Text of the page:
10. John Haskell says:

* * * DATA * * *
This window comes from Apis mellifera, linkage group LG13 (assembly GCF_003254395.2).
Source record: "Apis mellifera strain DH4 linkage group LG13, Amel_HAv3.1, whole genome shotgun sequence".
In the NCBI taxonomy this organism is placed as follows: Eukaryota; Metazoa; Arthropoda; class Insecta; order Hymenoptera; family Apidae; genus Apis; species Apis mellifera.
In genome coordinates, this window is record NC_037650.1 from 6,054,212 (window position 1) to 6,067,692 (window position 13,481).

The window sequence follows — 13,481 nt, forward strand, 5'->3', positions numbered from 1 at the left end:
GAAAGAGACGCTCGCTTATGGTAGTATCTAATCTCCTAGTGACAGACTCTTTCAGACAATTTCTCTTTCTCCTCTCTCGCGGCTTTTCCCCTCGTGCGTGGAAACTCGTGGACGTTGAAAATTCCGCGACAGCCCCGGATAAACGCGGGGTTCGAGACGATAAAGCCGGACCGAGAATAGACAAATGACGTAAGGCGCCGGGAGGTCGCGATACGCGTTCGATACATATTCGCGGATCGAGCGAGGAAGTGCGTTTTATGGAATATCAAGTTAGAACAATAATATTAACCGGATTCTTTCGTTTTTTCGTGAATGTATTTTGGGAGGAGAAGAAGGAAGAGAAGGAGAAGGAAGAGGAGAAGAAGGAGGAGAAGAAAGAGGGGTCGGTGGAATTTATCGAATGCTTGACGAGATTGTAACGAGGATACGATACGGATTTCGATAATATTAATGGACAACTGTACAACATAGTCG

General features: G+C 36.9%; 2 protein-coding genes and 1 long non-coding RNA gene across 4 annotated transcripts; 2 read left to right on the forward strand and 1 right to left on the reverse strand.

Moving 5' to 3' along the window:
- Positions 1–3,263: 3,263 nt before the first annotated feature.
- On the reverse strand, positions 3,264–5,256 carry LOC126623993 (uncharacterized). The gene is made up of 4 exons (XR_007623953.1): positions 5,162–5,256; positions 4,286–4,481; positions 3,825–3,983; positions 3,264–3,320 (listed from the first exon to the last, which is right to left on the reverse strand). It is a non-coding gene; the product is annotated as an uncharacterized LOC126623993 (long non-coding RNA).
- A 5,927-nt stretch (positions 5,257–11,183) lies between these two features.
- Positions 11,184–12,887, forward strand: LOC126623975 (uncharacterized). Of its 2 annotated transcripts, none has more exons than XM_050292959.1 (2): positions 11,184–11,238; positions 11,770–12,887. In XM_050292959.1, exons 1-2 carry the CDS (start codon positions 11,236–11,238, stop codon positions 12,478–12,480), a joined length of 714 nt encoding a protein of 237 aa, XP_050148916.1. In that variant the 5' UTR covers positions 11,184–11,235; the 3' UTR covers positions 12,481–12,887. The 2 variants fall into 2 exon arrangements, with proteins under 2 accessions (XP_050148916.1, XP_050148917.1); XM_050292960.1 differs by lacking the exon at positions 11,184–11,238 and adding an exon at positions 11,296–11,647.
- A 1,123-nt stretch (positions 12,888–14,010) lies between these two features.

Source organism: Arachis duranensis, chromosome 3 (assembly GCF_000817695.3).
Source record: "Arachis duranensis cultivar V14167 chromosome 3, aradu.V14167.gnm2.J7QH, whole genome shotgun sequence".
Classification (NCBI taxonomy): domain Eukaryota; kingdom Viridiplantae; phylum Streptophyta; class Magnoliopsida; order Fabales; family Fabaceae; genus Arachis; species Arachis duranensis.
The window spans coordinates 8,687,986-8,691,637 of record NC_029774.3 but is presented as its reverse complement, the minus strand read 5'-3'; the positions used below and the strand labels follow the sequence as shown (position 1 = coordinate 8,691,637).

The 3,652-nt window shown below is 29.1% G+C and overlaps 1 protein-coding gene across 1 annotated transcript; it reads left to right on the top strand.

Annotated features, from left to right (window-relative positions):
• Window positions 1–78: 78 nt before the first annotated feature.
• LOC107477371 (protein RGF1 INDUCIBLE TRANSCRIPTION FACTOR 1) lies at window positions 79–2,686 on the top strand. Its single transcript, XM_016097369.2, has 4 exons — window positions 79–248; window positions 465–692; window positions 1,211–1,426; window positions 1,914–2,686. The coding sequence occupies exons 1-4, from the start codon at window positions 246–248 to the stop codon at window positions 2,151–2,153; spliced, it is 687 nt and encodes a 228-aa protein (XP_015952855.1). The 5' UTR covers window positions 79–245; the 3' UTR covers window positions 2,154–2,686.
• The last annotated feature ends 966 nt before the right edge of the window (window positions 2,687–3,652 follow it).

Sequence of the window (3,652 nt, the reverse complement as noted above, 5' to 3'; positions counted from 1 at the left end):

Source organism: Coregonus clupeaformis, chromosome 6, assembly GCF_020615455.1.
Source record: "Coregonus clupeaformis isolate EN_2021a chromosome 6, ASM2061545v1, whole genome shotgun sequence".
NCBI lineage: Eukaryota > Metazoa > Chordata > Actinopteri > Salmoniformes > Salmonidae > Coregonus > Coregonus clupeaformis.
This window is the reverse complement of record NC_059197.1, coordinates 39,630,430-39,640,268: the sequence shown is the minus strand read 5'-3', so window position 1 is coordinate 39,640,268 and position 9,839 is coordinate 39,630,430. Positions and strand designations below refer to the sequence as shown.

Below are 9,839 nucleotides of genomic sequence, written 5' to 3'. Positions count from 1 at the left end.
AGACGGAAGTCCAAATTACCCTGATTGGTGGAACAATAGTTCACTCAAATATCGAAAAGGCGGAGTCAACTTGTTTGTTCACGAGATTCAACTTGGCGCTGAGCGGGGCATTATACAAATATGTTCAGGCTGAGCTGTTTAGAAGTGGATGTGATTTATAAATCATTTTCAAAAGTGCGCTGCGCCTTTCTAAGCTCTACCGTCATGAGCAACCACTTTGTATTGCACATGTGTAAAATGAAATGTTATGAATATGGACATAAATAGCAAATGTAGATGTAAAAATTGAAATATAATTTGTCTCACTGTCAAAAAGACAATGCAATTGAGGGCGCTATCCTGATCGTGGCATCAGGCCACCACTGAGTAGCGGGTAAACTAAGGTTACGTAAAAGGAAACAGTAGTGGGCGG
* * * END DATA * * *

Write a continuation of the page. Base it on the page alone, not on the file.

Kirn on his efforts to get a Presidential Certificate of Fitness in PhyEd class I d already disappointed the President in two less strenuous events chin ups and the standing broad jump and another defeat, I feared, would crush me utterly and show me up as a poor citizen It would prove that I wasn t just weak, but flawed, defective, and likely to prove a burden on my country should it ever be put to some great test such as resisting a foreign invasion An exchange student at his high school Kirn on his efforts to get a Presidential Certificate of Fitness in PhyEd class I d already disappointed the President in two less strenuous events chin ups and the standing broad jump and another defeat, I feared, would crush me utterly and show me up as a poor citizen It would prove that I wasn t just weak, but flawed, defective, and likely to prove a burden on my country should it ever be put to some great test such as resisting a foreign invasion An exchange student at his high school I don t remember her country of origin It was one of those small, frigid nations that at the time was partly subjugated by the Russians but would eventually break free and dominate the worldwide modeling scene The benefits of a Princeton degree were so far reaching and long lasting, supposedly, that for the duration of our lives we would be expected to give money to various university funds and causes, all of which were portrayed as critical to carrying out what was called the place s mission I d assumed that a deal was a deal when Princeton admitted me, but I was mistaken, it turned out The price of getting in to the university itself, and to the presumed wonderland it led to would be an endless dunning for nebulous services that weren t included in the prospectus I vowed to get serious about my studies I chose to major in English, since it sounded like something I might already know.The Woodrow Wilson school The edifice, whose design was so replete with futuristic optimism that it already seemed comically defunct, faced a plaza with a broad reflecting pool whose centerpiece was an abstract sculpture evocative of the maggot scoured remains of a giant chicken carcass I learned that my friend now belonged to the Tiger Club, the ale drenched, reactionary redoubt of Princeton s most stalwart young misogynists.To my mind, the vaunted mission of the Rhodes smacked of a sort of science fiction Nazism